Life on the Old Railways

Life on the Old Railways

Life on the Old Railways

Life on the Old Railways

Excerpt

People tend to become enthusiastic about the industrial past only when it is long gone; old mine workings, mills, pits and factories were far from entrancing when they were part of the everyday scene, and few waxed lyrical about them until long after they had been consigned to history. This is true of almost every industrial artefact one can imagine, with a single exception: the steam train.

Almost from the date of its invention the steam train was seen as a symbol of the liberating achievements of the industrial revolution. Even in its heyday when the steam locomotive was a common sight as it huffed and puffed its way into every corner of the land, it remained a thing of wonder, a thing of legend and romance. Landowners and others may have objected to the new railroads crossing their land, but the steam train’s benefits to the vast bulk of the populace were so great that their objections were usually over-ridden.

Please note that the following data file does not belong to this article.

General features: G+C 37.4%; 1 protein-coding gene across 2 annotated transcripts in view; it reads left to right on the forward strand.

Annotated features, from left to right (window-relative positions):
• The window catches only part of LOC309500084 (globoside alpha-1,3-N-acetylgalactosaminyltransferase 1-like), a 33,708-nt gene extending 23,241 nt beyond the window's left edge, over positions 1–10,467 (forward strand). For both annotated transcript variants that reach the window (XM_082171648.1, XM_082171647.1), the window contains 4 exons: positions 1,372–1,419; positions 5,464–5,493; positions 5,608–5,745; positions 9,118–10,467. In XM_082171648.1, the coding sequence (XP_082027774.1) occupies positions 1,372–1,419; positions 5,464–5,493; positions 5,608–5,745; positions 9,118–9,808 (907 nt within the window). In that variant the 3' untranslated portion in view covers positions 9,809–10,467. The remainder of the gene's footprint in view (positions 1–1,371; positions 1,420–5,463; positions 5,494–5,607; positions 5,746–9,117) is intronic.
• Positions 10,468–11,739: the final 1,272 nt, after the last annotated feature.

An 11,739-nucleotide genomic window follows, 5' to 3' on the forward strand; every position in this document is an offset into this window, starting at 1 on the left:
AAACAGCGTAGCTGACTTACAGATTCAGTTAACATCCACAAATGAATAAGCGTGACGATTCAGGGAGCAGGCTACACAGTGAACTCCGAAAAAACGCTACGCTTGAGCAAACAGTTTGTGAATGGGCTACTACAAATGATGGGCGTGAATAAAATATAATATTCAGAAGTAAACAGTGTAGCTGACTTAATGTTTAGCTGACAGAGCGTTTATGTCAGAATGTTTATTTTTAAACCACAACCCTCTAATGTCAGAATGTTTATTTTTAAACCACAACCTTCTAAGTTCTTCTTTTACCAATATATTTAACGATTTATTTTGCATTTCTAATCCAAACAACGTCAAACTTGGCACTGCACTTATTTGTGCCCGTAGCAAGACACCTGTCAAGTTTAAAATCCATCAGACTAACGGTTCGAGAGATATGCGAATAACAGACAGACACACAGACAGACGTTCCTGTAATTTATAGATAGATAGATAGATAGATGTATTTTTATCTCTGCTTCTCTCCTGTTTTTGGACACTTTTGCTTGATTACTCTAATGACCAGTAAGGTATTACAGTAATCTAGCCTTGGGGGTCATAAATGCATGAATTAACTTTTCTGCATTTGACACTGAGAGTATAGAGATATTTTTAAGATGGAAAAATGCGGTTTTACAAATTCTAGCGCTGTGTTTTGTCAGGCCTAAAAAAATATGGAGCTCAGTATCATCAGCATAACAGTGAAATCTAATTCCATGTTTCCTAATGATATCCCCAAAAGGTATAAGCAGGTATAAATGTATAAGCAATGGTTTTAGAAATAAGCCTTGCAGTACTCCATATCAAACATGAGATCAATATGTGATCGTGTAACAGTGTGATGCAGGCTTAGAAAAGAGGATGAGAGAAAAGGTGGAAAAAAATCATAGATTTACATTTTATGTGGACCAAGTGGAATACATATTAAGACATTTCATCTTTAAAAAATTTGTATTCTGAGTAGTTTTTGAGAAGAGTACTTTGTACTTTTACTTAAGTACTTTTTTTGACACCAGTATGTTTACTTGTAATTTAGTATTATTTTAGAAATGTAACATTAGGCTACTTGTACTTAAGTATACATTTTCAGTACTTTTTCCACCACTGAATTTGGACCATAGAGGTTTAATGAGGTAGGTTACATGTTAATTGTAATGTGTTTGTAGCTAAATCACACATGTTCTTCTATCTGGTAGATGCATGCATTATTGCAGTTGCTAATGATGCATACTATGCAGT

Every youngster wanted to be a train driver when he grew up. It meant he would be master of a piece of machinery that seemed almost alive; it meant he would be in charge of a living, breathing thing of colossal power. Those old photographs of drivers standing proudly by their machines really do show the sense of pride the men had in their work. And this sense of pride was based not only on their own belief in what they could do, but on their awareness of the awe in which they were held by train passengers and the general public.

In the public imagination at least, the driver was the most important figure, probably closely followed by the stationmaster (this would certainly be true in smaller . . .

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